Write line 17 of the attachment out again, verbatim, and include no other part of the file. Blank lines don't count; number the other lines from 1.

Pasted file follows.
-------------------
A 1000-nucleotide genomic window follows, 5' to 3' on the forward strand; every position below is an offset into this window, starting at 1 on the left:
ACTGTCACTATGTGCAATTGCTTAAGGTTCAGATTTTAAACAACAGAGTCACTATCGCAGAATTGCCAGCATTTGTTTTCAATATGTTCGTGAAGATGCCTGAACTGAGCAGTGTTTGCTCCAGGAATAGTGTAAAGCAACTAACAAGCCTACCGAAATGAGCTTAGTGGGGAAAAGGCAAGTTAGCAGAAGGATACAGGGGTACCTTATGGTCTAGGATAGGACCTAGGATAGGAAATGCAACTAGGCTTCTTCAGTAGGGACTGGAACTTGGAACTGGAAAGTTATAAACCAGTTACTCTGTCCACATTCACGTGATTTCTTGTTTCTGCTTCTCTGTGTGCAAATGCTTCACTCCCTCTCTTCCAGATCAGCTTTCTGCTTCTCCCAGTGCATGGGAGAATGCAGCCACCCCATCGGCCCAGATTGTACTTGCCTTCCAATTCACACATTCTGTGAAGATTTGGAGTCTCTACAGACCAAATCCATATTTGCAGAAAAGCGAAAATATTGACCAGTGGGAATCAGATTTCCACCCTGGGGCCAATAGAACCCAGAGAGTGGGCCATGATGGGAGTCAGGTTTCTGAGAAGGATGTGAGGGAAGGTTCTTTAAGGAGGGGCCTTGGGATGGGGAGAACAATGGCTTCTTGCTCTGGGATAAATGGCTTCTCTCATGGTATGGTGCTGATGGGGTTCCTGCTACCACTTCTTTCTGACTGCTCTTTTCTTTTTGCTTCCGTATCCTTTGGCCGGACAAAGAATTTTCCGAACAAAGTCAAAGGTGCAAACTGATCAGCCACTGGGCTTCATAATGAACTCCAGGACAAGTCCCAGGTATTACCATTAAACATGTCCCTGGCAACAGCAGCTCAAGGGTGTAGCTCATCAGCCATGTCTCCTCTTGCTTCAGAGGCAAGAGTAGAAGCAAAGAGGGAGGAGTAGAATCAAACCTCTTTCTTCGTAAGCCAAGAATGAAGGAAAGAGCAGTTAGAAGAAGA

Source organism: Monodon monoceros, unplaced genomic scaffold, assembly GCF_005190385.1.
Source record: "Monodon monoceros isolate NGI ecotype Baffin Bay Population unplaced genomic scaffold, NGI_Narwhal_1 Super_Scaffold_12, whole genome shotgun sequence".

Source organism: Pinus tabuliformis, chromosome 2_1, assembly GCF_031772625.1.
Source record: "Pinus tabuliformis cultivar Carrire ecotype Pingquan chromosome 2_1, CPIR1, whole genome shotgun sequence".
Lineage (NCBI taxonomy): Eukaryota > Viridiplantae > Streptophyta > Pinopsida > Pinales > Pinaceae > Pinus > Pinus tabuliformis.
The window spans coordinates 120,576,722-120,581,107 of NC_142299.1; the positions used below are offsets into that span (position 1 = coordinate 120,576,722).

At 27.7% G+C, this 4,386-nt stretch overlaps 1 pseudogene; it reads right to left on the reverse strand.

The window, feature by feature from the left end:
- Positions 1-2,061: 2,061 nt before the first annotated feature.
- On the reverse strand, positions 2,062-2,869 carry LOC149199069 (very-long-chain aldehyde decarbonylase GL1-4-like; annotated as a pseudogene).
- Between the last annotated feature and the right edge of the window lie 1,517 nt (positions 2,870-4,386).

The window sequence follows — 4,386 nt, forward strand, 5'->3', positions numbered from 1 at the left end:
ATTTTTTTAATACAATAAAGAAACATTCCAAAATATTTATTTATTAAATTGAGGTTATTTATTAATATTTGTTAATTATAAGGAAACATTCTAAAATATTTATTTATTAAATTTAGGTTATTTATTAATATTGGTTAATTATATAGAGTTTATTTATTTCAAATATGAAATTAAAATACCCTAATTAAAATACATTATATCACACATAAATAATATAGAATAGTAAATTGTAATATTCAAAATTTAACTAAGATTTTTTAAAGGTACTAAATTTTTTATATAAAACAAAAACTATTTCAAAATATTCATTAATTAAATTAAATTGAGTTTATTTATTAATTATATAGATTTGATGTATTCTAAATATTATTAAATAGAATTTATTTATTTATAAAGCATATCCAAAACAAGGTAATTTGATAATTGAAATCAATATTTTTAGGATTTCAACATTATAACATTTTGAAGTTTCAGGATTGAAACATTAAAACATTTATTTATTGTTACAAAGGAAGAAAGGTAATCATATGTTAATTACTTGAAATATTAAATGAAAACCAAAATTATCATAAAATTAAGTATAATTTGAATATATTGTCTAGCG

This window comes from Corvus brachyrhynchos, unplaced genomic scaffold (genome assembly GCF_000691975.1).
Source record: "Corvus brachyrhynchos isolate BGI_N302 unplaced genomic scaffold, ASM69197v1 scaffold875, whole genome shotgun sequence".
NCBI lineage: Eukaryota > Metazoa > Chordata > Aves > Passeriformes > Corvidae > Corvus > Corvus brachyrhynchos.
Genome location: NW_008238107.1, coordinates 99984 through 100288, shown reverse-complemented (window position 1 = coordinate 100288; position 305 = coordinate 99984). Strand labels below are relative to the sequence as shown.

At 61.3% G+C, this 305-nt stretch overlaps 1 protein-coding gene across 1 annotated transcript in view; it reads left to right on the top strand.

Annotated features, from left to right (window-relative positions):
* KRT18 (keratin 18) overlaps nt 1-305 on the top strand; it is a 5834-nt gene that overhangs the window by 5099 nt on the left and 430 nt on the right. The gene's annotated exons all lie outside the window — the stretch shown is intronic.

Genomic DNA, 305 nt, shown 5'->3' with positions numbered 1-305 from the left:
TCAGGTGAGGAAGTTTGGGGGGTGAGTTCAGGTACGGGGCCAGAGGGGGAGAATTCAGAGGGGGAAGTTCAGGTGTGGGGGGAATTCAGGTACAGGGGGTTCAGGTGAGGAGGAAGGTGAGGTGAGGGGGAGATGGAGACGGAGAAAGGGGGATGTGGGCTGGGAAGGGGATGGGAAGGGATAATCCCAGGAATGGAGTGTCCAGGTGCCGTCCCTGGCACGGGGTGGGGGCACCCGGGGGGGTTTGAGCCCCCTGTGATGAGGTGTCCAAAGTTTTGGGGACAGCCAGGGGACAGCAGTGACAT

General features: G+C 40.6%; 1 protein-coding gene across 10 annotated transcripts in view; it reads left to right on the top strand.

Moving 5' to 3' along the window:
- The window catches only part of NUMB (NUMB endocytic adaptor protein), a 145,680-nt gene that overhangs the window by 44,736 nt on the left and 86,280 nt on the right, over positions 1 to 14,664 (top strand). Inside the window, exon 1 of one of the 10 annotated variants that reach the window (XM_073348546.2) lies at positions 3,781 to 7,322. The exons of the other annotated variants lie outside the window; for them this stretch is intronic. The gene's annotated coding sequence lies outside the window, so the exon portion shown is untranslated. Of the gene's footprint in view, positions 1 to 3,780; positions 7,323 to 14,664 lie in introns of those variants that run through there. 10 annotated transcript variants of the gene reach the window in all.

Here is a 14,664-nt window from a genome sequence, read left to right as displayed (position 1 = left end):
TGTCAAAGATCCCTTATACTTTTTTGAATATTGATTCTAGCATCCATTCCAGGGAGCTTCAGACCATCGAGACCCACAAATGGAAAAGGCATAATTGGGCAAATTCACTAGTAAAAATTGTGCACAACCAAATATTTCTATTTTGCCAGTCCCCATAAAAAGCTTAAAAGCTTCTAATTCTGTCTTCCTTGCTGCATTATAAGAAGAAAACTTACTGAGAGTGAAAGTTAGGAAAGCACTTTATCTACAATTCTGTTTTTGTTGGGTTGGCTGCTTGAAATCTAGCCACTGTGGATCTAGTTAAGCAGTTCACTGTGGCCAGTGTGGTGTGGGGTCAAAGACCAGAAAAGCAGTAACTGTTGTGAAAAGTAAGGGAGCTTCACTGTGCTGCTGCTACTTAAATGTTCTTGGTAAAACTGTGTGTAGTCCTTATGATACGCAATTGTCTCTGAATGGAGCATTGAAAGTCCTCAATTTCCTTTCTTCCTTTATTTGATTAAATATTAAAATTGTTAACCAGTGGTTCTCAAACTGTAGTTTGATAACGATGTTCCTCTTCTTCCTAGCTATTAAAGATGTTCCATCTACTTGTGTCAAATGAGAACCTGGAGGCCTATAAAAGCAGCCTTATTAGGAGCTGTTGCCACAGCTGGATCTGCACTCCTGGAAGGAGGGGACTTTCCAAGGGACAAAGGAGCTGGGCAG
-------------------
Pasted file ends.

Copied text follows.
Source record: "Corvus brachyrhynchos isolate BGI_N302 unplaced genomic scaffold, ASM69197v1 scaffold875, whole genome shotgun sequence".